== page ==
Deepavali is dying and we must save it

Nov 11 — ON the eve of Deepavali this year, I woke up and dressed for the day; on a whim, I decided to inject some festive flair into my wardrobe by swapping my staple standard dress for a loud elephant print kurta, completing the look with my favourite oversized red pottu and eyeliner.

Now, heading into the office on a dreary Monday morning felt special. The Deepavali spirit, if you will.

As it turns out, I would go on to learn an important lesson from my taxi driver that very morning.

Yes, it was good I had made the effort to dress up, but I had failed to take the day off and that decision was the fundamental behaviour that will undermine our multi-culturalism.

In Little India -- whether in Singapore or as pictured here in Brickfields, Kuala Lumpur -- Deepavali preparations start weeks before the actual day. — Picture by Hari Anggara.
In Little India -- whether in Singapore or as pictured here in Brickfields, Kuala Lumpur -- Deepavali preparations start weeks before the actual day. — Picture by Hari Anggara.

Of course, he didn’t say it in exactly those words — but as soon I settled into the back seat, the uncle caught my eye in his rear-view mirror and asked accusingly: “Girl, you never take the day off ah? It’s Deepavali you know.”

So I explained that I had every intention of celebrating on the public holiday but that I just wanted to head into the office and finish my work before the day.

(Fortunately, I refrained from telling him that I would have to unfortunately cut the day’s festivities a little short because of a flight for work that very evening lest he kicked me out of his taxi onto the expressway!)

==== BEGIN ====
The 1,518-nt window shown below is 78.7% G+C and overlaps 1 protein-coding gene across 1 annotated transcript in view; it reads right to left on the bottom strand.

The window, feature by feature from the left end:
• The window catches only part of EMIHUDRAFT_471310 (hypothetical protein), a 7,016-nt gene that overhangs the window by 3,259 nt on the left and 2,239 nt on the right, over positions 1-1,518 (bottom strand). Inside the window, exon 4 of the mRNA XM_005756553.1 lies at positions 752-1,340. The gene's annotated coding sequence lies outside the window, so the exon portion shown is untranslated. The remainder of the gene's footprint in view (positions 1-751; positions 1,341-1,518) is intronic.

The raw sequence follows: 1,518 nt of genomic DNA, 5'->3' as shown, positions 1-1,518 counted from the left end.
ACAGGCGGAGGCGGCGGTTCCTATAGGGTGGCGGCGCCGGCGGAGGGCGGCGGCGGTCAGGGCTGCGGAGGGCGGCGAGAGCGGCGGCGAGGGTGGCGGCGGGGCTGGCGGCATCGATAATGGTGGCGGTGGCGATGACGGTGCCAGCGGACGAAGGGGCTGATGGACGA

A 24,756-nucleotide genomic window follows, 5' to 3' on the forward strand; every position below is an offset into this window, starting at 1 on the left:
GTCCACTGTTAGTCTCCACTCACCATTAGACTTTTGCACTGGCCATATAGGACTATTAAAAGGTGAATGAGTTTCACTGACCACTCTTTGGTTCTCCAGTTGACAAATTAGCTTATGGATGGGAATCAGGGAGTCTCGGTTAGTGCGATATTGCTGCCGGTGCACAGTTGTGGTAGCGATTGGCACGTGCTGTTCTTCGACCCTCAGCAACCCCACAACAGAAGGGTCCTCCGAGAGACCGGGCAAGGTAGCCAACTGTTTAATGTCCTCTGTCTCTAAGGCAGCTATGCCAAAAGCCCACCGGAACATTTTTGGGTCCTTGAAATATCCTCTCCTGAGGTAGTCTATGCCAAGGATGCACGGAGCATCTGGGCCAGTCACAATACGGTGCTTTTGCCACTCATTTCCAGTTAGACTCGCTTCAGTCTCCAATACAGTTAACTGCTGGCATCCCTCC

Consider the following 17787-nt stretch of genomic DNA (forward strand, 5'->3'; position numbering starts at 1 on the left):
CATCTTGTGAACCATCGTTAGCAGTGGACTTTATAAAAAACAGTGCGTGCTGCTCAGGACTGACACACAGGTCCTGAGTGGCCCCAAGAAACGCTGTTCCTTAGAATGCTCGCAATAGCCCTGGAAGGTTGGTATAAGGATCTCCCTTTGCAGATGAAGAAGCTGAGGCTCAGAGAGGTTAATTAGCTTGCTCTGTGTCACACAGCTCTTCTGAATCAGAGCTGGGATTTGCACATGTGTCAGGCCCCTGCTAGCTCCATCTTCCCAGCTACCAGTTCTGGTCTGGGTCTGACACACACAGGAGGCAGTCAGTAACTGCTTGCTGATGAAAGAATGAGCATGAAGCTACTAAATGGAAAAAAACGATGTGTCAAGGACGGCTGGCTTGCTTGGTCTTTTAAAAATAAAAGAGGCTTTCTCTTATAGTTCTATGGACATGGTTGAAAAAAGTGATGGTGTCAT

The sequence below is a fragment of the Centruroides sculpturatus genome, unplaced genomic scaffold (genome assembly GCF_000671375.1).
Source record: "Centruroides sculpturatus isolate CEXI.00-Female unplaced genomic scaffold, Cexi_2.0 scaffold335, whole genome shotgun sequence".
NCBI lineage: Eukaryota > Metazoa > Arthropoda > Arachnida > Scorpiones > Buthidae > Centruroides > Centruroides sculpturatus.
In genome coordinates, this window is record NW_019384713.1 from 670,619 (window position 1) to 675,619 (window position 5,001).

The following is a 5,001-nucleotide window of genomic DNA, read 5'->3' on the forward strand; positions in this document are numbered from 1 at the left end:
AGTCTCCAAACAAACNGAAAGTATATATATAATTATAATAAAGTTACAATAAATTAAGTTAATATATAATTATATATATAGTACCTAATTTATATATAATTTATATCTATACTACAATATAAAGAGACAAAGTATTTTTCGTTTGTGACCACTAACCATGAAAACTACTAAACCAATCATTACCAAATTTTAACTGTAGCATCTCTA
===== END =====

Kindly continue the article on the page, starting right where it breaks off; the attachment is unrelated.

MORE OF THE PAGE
“Girl, you think like this then everybody thinks like this – soon there will be no more festival you know. It will just be public holiday.”

I laughed, nodded and allowed this taxi uncle conversation to go the way of most taxi uncle conversation with me agreeing politely till I reached my destination.

Except much later in the day when the afternoon had flown by and my mother was calling to ask when I was going to return — I discovered I genuinely agreed with the uncle.

He was completely right. We should make a bigger deal of our festivals – regardless of our religious convictions — because so many of these observations are more about culture and community.

For every Singaporean who prioritises work and pragmatism over celebration and revelry, we lose a little more of what makes our city-state tight-knit.

It is true in recent years I have noticed fewer and fewer of my fellow Singaporeans dressed to the nines for their festivals or even marking the occasion at all; be it Hari Raya where the sight of perfectly co-ordinated Malay families was numerous and delightful or Chinese New Year when my downstairs neighbours (a pair of unmarried sisters) would come up the one flight to give me and my brother a pair of oranges each.

With each passing year, everybody gets a little busier and the event gets little fanfare. Soon, as the taxi uncle explained, there will be no fanfare at all.

So next year I vow to try and take the week off and make it a big deal because the uncle is right; it should be a big deal.

It is Deepavali, after all.

* This is the personal opinion of the columnist.